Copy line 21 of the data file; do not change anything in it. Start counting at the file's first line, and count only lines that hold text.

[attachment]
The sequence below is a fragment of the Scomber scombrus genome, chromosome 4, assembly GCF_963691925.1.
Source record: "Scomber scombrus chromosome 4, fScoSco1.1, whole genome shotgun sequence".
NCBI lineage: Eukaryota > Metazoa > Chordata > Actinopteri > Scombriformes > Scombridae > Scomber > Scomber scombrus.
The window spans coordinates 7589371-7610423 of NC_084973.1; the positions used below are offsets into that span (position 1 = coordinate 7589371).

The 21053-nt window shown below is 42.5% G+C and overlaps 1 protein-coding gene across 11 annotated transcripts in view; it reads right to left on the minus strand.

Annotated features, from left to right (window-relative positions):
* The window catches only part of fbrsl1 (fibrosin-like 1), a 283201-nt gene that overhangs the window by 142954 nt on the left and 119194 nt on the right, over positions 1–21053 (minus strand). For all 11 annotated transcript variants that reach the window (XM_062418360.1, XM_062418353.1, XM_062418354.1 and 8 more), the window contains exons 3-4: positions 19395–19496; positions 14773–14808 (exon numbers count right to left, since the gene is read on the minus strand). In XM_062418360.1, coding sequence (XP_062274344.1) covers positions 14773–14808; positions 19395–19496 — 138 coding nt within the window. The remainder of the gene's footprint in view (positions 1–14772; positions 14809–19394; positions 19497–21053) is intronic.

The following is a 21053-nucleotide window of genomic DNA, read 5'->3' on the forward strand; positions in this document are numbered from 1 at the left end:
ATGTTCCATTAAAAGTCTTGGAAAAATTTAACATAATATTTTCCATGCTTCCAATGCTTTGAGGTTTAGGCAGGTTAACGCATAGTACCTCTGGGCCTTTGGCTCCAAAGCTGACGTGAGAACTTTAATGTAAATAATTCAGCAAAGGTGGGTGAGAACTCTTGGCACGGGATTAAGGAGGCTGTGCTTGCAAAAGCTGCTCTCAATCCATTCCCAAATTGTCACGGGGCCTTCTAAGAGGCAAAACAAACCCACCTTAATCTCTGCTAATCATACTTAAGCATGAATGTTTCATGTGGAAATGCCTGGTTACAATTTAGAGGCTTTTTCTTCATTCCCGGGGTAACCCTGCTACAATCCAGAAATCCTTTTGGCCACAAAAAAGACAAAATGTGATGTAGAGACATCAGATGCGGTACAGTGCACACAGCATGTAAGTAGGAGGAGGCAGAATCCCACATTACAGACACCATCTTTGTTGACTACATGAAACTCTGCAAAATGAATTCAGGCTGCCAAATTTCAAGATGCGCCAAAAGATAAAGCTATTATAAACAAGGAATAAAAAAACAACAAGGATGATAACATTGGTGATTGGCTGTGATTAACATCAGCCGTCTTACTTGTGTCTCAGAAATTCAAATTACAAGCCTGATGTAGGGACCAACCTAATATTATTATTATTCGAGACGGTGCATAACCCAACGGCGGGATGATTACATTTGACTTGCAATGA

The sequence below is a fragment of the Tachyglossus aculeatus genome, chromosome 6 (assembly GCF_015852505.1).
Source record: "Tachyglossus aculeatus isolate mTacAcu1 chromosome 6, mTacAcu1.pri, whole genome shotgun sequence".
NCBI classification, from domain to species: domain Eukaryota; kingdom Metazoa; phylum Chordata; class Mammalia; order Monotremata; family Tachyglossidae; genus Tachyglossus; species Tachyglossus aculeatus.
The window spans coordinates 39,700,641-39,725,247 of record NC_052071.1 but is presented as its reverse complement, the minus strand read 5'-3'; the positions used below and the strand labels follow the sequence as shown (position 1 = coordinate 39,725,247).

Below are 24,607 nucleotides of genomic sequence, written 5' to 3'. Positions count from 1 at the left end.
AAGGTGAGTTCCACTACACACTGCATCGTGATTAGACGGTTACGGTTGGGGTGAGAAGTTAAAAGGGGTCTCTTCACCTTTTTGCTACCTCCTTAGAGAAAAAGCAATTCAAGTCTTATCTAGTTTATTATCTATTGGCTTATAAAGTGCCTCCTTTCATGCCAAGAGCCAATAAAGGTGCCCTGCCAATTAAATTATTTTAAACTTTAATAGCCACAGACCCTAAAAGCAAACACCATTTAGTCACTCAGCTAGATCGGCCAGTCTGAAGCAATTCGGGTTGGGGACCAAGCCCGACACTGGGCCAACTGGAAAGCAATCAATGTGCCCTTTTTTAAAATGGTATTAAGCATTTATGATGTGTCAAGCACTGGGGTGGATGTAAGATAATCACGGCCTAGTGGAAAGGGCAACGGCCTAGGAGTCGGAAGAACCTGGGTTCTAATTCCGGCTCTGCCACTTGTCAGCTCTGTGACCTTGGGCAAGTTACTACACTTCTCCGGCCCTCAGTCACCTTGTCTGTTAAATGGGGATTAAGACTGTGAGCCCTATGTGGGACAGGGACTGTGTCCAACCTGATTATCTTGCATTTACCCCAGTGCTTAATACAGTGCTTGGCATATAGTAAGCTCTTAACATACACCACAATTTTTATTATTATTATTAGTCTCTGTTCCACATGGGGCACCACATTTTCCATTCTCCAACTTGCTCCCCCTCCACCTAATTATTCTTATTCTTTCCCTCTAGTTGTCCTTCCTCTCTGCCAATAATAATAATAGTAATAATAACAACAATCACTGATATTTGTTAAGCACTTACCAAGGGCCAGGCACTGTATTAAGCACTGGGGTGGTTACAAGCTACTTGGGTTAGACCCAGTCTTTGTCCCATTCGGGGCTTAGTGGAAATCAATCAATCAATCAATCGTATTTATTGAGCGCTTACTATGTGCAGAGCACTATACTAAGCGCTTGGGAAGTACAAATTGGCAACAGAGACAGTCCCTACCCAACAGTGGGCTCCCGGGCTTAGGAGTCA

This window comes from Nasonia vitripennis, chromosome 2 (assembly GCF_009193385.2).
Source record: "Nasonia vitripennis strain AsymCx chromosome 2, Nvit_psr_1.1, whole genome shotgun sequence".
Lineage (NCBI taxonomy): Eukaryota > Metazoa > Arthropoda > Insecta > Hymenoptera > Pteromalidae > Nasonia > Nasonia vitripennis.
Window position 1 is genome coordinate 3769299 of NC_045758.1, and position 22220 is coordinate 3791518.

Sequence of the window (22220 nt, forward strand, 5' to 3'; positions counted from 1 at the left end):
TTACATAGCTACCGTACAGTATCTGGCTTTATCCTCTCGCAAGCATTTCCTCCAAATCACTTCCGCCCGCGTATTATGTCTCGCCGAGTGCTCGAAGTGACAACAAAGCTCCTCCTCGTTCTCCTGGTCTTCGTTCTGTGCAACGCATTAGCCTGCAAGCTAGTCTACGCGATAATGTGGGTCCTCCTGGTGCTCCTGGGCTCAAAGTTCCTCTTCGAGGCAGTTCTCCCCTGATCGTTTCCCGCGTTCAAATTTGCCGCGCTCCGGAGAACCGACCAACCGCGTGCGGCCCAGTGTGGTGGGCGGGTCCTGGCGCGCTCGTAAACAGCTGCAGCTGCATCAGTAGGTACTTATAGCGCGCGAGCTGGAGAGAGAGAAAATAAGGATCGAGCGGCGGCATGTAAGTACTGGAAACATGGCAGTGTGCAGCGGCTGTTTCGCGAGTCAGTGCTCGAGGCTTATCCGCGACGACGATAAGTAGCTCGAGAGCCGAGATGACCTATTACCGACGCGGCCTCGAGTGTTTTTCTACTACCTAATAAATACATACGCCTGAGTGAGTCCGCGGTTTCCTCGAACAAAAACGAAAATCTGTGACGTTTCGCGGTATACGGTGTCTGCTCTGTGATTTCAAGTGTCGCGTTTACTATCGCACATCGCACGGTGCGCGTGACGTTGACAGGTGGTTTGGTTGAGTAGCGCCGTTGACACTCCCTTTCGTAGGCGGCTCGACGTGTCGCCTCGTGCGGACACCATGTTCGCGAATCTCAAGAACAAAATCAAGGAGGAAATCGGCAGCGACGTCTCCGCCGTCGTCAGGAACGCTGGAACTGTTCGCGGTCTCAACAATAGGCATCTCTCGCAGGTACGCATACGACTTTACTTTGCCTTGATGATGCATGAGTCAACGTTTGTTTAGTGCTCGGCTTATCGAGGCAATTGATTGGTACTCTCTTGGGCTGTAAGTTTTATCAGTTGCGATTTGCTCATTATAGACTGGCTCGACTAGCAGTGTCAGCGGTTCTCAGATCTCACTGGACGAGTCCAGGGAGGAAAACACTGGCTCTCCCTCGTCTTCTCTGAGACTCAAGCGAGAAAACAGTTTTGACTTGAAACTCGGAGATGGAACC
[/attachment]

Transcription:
TTACATAGCTACCGTACAGTATCTGGCTTTATCCTCTCGCAAGCATTTCCTCCAAATCACTTCCGCCCGCGTATTATGTCTCGCCGAGTGCTCGAAGTGACAACAAAGCTCCTCCTCGTTCTCCTGGTCTTCGTTCTGTGCAACGCATTAGCCTGCAAGCTAGTCTACGCGATAATGTGGGTCCTCCTGGTGCTCCTGGGCTCAAAGTTCCTCTTCGAGGCAGTTCTCCCCTGATCGTTTCCCGCGTTCAAATTTGCCGCGCTCCGGAGAACCGACCAACCGCGTGCGGCCCAGTGTGGTGGGCGGGTCCTGGCGCGCTCGTAAACAGCTGCAGCTGCATCAGTAGGTACTTATAGCGCGCGAGCTGGAGAGAGAGAAAATAAGGATCGAGCGGCGGCATGTAAGTACTGGAAACATGGCAGTGTGCAGCGGCTGTTTCGCGAGTCAGTGCTCGAGGCTTATCCGCGACGACGATAAGTAGCTCGAGAGCCGAGATGACCTATTACCGACGCGGCCTCGAGTGTTTTTCTACTACCTAATAAATACATACGCCTGAGTGAGTCCGCGGTTTCCTCGAACAAAAACGAAAATCTGTGACGTTTCGCGGTATACGGTGTCTGCTCTGTGATTTCAAGTGTCGCGTTTACTATCGCACATCGCACGGTGCGCGTGACGTTGACAGGTGGTTTGGTTGAGTAGCGCCGTTGACACTCCCTTTCGTAGGCGGCTCGACGTGTCGCCTCGTGCGGACACCATGTTCGCGAATCTCAAGAACAAAATCAAGGAGGAAATCGGCAGCGACGTCTCCGCCGTCGTCAGGAACGCTGGAACTGTTCGCGGTCTCAACAATAGGCATCTCTCGCAGGTACGCATACGACTTTACTTTGCCTTGATGATGCATGAGTCAACGTTTGTTTAGTGCTCGGCTTATCGAGGCAATTGATTGGTACTCTCTTGGGCTGTAAGTTTTATCAGTTGCGATTTGCTCATTATAGACTGGCTCGACTAGCAGTGTCAGCGGTTCTCAGATCTCACTGGACGAGTCCAGGGAGGAAAACACTGGCTCTCCCTCGTCTTCTCTGAGACTCAAGCGAGAAAACAGTTTTGACTTGAAACTCGGAGATGGAACC